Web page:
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Hydrogen from ethanol and its prospects for large automakers and countries

Electric cars powered by ethanol and hydrogen cells. But how does it all work?

We will analyze a Unicamp patent , which followed the "fast track" Green Patents of the National Institute of Industrial Property (INPI). Its application can go from the pharmaceutical industry to the automotive industry.

“... we are talking about the possibility of producing hydrogen onboard cars from ethanol. This hydrogen can feed fuel cells, enabling electrification and reducing CO2 emissions into the atmosphere in an easier and cheaper way using technology developed in the country” explains Prof. Rubens Maciel Filho. "Onboard" means that the hydrogen is produced inside the vehicle.

Some of the hydrogen powered vehicles - e.g. Mirai, Hyvia - already carry highly pressurized gas in tanks, something that requires care and the setting up of an infrastructure that is perhaps unfeasible in countries like Brazil or India.

Furthermore, as the reaction depends on the presence of water, it would simplify and make ethanol production cheaper. And the vehicle would run with practically half the concentration of ethanol that is currently available at gas stations. That is, here, mixing water helps.

Also read about Toyota do Brasil's partnership with Shell Brasil, Raízen, Hytron, USP and Senai to test renewable hydrogen from ethanol. A Toyota Mirai for testing was delivered to the Research Center for Greenhouse Gas Innovation (RCGI) at USP, which develops the research. In addition to the Mirai, renewable hydrogen will supply three buses that will circulate in Cidade Universitária. The technology is from Hytron, from São Paulo, recently acquired by a German group.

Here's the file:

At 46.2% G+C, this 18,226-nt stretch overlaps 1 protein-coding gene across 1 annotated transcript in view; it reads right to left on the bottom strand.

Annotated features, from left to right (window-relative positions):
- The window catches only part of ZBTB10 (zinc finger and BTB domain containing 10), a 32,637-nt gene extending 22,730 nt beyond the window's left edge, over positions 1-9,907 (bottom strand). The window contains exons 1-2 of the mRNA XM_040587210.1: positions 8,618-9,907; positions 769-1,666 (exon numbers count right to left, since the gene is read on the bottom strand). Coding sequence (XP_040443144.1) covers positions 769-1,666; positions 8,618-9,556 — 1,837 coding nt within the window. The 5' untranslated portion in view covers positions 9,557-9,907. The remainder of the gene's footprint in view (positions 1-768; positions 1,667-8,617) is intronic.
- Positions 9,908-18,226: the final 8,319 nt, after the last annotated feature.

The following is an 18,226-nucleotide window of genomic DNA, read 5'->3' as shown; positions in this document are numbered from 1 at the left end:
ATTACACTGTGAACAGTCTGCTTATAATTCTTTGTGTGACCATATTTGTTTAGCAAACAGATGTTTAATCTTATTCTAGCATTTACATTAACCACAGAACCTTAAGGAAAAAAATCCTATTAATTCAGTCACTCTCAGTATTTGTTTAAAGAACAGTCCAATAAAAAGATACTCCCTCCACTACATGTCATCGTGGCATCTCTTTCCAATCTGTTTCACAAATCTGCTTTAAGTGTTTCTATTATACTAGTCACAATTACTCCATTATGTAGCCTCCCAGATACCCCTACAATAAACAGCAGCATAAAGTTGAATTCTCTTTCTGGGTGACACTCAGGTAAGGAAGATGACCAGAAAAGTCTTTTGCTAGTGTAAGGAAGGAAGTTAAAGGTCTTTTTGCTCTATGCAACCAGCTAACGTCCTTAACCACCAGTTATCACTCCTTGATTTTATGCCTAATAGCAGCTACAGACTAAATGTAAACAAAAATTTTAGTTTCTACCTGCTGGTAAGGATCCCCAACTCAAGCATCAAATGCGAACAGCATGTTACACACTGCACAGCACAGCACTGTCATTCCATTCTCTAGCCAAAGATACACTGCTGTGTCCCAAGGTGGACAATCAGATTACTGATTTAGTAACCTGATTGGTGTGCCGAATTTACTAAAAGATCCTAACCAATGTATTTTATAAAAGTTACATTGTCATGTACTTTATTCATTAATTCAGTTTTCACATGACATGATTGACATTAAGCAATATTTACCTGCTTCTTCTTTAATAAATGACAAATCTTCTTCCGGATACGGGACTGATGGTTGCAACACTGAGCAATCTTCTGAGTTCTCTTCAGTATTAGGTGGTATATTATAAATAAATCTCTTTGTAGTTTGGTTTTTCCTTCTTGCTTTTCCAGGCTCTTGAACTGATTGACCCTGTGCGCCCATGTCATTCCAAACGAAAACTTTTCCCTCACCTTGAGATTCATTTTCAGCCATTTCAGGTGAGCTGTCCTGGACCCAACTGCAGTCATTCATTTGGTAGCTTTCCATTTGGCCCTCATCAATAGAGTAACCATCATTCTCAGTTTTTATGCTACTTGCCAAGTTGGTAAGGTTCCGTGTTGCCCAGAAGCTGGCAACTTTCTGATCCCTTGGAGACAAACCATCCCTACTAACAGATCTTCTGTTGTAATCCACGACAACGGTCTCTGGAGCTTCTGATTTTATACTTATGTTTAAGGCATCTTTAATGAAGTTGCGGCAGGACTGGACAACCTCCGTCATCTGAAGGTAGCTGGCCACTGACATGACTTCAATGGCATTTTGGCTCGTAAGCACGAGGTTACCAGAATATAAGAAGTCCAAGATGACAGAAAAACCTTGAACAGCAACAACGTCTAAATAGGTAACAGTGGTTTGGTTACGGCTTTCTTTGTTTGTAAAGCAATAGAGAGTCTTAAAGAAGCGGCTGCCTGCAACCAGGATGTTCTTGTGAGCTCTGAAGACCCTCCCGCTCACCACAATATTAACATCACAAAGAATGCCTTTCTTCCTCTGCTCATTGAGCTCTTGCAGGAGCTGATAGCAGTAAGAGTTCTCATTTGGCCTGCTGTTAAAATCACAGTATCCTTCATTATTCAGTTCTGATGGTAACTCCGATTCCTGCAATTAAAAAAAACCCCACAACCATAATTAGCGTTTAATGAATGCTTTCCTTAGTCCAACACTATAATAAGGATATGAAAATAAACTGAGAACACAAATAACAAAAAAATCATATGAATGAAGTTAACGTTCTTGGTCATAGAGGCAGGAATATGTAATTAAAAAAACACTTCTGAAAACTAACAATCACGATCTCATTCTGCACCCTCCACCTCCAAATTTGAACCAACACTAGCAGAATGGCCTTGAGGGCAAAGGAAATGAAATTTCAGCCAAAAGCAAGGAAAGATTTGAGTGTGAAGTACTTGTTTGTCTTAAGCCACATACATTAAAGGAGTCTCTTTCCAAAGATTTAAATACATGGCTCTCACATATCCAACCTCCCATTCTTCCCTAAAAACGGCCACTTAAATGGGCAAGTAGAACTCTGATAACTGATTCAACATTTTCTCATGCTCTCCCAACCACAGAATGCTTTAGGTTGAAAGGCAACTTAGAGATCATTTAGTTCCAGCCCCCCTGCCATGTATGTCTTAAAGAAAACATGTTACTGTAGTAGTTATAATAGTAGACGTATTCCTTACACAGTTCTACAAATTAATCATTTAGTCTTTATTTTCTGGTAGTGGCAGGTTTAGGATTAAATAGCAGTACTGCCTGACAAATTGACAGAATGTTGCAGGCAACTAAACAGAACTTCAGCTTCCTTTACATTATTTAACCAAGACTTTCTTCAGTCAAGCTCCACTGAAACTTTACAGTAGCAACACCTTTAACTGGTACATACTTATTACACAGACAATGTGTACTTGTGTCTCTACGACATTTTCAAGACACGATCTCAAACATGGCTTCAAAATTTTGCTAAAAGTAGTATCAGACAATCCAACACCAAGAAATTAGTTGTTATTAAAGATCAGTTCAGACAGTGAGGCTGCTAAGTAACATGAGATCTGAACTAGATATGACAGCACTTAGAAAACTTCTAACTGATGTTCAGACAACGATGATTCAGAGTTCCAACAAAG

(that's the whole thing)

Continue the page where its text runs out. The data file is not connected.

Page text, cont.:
Nissan is also well advanced in researching. Click on the image below for schematics that explain how the complete system works. According to Nissan, the conversion of bioethanol into electricity emits some CO2. But because it is bioethanol, the complete cycle would be "carbon neutral", considering the CO2 absorbed in the sugarcane or corn growth phase.

The company highlights the potential of markets such as Brazil and Thailand, where the network of ethanol service stations is already significant.


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“Nothing in life is to be feared, it is only to be understood. Now is the time to understand more, so that we may fear less.”

“I am among those who think that science has great beauty”

Madame Marie Curie (1867 - 1934) Chemist & physicist. French, born Polish.

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